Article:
Comparison of climatic factors on mosquito abundance at US Army Garrison Humphreys, Republic of Korea

Cited 5 time in webofscience Cited 2 time in scopus
  • Hit : 340
  • Download : 83
Introduction A number of studies have been conducted on the relationship between the distribution of mosquito abundance and meteorological variables. However, few studies have specifically provided specific ranges of temperatures for estimating the maximum abundance of mosquitoes as an empirical basis for climatic dynamics for estimating mosquito-borne infectious disease risks. Methods Adult mosquitoes were collected for three consecutive nights/week using Mosquito Magnet (R) Independence (R) model traps during 2018 and 2019 at US Army Garrison (USAG) Humphreys, Pyeongtaek, Gyeonggi Province, Republic of Korea (ROK). An estimate of daily mean temperatures (provided by the Korea Meteorological Administration) were distributed at the maximum abundance for selected species of mosquitoes using daily mosquito collection data after controlling for mosquito ecological cycles and environmental factors. Results Using the Monte-Carlo simulation, the overall mosquito population abundance peaked at 22.7 degrees C (2.5th-97.5(th): 21.7 degrees C-23.8 degrees C).Aedes albopictus, vector of Zika, chikungunya, dengue fever and other viruses, abundance peaked at 24.6 degrees C (2.5th-97.5th, 22.3 degrees C-25.6 degrees C), while Japanese encephalitis virus (JEV) vectors, e.g.,Culex tritaeniorhynchusandCulex pipiens, peaked at 24.3 degrees C (2.5th-97.5th: 21.9 degrees C-26.3 degrees C) and 22.6 degrees C (2.5th-97.5th: 21.9 degrees C-25.2 degrees C), respectively. Members of theAnophelesHyrcanus Group, some of which are vivax malaria vectors in the ROK, abundance peaked at 22.4 degrees C (2.5th-97.5th: 21.5 degrees C-23.8 degrees C). Conclusion The empirical mean temperature ranges for maximum abundance were determined for each mosquito species collected at USAG Humphreys. These data contributed to the identification of relative mosquito abundance patterns for estimating mosquito-borne disease risks and developing and implementing disease prevention practices.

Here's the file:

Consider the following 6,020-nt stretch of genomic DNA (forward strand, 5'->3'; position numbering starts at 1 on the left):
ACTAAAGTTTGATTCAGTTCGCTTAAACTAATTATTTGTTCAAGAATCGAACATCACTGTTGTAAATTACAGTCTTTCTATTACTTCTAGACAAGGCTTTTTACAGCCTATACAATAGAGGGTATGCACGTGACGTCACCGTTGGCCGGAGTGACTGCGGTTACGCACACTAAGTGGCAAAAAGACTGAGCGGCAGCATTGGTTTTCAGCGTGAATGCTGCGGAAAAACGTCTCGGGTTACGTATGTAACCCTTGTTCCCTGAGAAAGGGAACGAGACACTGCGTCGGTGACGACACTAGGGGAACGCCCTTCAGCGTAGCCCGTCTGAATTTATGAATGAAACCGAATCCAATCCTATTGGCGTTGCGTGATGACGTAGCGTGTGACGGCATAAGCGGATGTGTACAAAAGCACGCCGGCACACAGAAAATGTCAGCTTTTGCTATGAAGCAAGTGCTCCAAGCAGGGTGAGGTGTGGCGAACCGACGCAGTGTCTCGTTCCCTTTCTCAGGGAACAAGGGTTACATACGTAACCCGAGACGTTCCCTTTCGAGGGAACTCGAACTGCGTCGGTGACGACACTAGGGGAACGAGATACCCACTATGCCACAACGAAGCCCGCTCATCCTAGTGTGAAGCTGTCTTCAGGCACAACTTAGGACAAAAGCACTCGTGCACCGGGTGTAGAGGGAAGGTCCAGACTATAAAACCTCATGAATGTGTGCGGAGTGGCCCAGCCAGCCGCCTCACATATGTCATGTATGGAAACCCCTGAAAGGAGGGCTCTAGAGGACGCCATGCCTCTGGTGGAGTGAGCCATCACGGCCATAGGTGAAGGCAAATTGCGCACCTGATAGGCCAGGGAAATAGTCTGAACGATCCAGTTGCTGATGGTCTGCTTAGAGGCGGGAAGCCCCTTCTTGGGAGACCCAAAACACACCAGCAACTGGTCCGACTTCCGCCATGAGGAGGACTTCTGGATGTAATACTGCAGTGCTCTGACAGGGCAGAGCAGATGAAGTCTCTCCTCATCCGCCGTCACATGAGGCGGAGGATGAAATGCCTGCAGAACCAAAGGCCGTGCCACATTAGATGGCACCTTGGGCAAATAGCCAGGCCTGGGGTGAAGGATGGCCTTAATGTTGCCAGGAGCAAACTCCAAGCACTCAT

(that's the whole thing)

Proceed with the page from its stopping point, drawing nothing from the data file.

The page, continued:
Issue Date
Article Type

PLOS ONE, v.15, no.10

Appears in Collection
MA-Journal Papers(저널논문)
Files in This Item
000585943400014.pdf(1.76 MB)Download
This item is cited by other documents in WoS
⊙ Detail Information in WoSⓡ Click to see webofscience_button
⊙ Cited 5 items in WoS Click to see citing articles in records_button


  • mendeley


rss_1.0 rss_2.0 atom_1.0